College sports used to epitomize the fullness of athletic competition for the sake of...well, athletic competition. What was once amateur athletes, attending classes free of charge, competing for the pride of their school and respective cities has now become a shell of it's former self.
Don't get me wrong, college sports hasn't totally changed. The annual NCAA men's basketball tournament is a good example of the wholesomeness I'm referring to.
You win, or you lose. If you win, you bring glory, attention and excitement to your campus and the adoring fans of your school, as well as the individual glory and recognition from professional sports franchises. And if you lose, well, there's always the inevitable "you'll get 'em next season."
In recent years, however, the landscape of college sports has changed dramatically. Athletes accept benefits that compromise their amateur status, head coaches and athletic directors fail to report misdoings within their organizations, and colleges turn to shady figures to help with their recruiting of high school athletes.
In terms of recruiting, some colleges prefer to use their illustrious or notorious histories within their conferences, or college athletics as a whole, do it's work, and some schools use clever marketing and state of the art equipment and techniques attract impressionable high school athletes. And some universities cheat, because they need to make more money.
Whatever the case, college athletics has certainly evolved. "What's really at play here?" you might ask. Mostly, it's greed.
I understand that football is a major fundraiser at most universities nationwide. Obviously, other college sports make money, but football is by far the most profitable of all college athletic programs, however their needs to be a line that is drawn between what is fair and what is foul.
More and more, athletic directors and college coaches are finding increasingly complex and creative ways of breaking the rules. A more clear and concise rulebook may help in the doing away of this problem.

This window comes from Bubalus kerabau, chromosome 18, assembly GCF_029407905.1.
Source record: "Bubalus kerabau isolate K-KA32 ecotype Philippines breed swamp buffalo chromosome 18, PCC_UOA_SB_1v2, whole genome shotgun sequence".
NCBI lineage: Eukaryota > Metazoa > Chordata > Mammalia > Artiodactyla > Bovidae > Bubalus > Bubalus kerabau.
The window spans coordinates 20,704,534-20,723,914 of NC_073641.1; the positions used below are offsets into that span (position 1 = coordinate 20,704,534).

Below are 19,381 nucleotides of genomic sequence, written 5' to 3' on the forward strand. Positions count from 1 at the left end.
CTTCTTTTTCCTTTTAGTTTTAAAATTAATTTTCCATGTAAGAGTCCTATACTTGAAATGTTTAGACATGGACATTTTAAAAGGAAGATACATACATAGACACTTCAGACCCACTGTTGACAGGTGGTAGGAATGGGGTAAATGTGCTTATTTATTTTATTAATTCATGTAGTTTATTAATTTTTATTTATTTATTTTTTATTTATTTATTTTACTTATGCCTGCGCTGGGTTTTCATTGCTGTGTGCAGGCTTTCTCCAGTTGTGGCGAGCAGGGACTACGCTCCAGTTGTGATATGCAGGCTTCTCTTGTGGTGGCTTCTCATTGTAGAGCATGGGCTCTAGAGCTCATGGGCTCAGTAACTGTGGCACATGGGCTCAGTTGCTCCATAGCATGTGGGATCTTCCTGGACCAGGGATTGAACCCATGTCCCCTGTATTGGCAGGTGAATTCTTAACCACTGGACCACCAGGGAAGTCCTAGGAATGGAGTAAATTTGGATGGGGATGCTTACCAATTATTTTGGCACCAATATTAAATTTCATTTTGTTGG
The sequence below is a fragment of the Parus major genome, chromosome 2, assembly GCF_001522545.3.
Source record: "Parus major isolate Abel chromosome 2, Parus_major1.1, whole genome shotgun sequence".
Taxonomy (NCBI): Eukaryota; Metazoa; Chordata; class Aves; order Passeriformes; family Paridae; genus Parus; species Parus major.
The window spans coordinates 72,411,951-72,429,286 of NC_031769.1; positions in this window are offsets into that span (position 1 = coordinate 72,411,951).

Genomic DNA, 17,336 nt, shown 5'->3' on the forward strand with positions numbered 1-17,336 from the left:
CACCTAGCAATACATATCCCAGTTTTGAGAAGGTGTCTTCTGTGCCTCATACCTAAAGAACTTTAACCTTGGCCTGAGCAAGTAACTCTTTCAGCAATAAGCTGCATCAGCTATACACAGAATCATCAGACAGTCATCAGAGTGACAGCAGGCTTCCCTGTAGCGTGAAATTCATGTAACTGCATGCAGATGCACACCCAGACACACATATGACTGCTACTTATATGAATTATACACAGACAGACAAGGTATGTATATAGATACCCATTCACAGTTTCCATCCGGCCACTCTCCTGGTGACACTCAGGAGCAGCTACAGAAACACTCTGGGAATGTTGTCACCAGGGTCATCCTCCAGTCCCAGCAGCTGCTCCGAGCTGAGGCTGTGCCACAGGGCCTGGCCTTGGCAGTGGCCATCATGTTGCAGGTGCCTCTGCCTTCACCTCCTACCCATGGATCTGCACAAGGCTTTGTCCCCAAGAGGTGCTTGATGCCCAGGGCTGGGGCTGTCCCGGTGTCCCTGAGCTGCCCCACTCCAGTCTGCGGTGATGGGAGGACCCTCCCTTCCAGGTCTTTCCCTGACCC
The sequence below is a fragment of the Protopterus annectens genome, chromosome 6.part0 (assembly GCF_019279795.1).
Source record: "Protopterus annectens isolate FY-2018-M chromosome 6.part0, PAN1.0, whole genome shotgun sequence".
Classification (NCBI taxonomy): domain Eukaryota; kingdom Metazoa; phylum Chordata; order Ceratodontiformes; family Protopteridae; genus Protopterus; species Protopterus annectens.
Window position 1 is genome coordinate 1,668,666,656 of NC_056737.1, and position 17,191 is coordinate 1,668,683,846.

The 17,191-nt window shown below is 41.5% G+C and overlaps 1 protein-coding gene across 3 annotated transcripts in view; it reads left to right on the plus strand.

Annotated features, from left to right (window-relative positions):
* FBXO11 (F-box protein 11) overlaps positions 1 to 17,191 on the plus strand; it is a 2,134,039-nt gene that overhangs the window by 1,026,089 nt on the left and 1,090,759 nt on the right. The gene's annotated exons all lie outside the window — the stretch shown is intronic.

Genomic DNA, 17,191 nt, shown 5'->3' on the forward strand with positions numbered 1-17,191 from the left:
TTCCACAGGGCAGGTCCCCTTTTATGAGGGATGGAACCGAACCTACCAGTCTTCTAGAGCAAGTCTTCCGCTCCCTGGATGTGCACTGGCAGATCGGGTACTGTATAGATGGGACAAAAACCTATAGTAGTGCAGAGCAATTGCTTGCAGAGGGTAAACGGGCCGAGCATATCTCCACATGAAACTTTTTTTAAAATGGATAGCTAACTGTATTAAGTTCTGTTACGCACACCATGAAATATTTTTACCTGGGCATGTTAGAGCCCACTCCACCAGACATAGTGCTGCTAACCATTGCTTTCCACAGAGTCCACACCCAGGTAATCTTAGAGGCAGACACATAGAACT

From the controversies that have plagued many of the high ranked football programs, most notably North Carolina and more recently, the Ohio State University and University of Miami football programs, to the recruiting scandals at LSU and Oregon, the pride of competing for one's school is becoming less than satisfactory for some athletes.
A new phenomenon is at play as well, the rise of the "superconferences" within college sports.
When the University of Miami and Boston College left the Big East in 2004 and 2005 respectively, for the somewhat greener pastures of the Atlantic Coast Conference, many said that it was a deliberate attempt to damage the conference.
More recent examples of college football programs jumping ship is the recent departures of Nebraska, Colorado and Texas A&M from the Big 12.
It's appalling that we live in a world where the NCAA and fans of college athletics collectively shake their heads and wag their fingers disapprovingly at athletes who receive improper benefits, which frankly, amounts to fractions of what these universities make off of the athletes themselves.
Yet, when overcome by their own greed, these same schools jump conferences and leave the rest of the teams in their conferences high and dry in a cloud of dust.
Athletic directors and presidents of universities complain that conferences don't provide "financial stability" when they are the very ones causing the financial instability of the conferences.
Suddenly, schools like Iowa State who've invested money into the advancement of the Big 12 find themselves in quite a bit of a pickle when they realize that most of the big name schools within the conference, that provide the smaller schools within the conference some semblance of a return on their investment, have left them out in the cold.
This greed is seemingly endless, and with the recent departure of Pittsburgh and Syracuse from the Big East it appears that the conference as a whole is on it's deathbed.
Let's be honest, this isn't Notre Dame or West Virginia leaving the conference, this is Syracuse, the big daddy of the conference itself.
Isn't it unbelievable that the first commissioner of the Big East, Dave Gavitt, died one day before the two schools declared their intentions to move to the ACC?
Let's be honest, the rise of these superconferences and the changing of the entire layout of college athletics isn't making the NCAA better, it's slowly killing it. Smaller schools without a prayer of competing in the ACC, SEC, Big 10 or Pac 12 are left to die, and as a result, college athletics becomes less exciting.
Greed is what is driving this change, the worst news in all of this is NCAA President Mark Emmert is powerless to stop it, the conferences are ultimately the be-all and end all of "where the chips fall".
Change in college athletics is coming whether you like it or not. This change is violently approaching, and the unintended consequences it leaves in it's wake will be destructive, if not catastrophic.
I for one, pray that the college sports world comes to it's senses. Knowing how addictive and powerful greed is makes my wish less and less probable.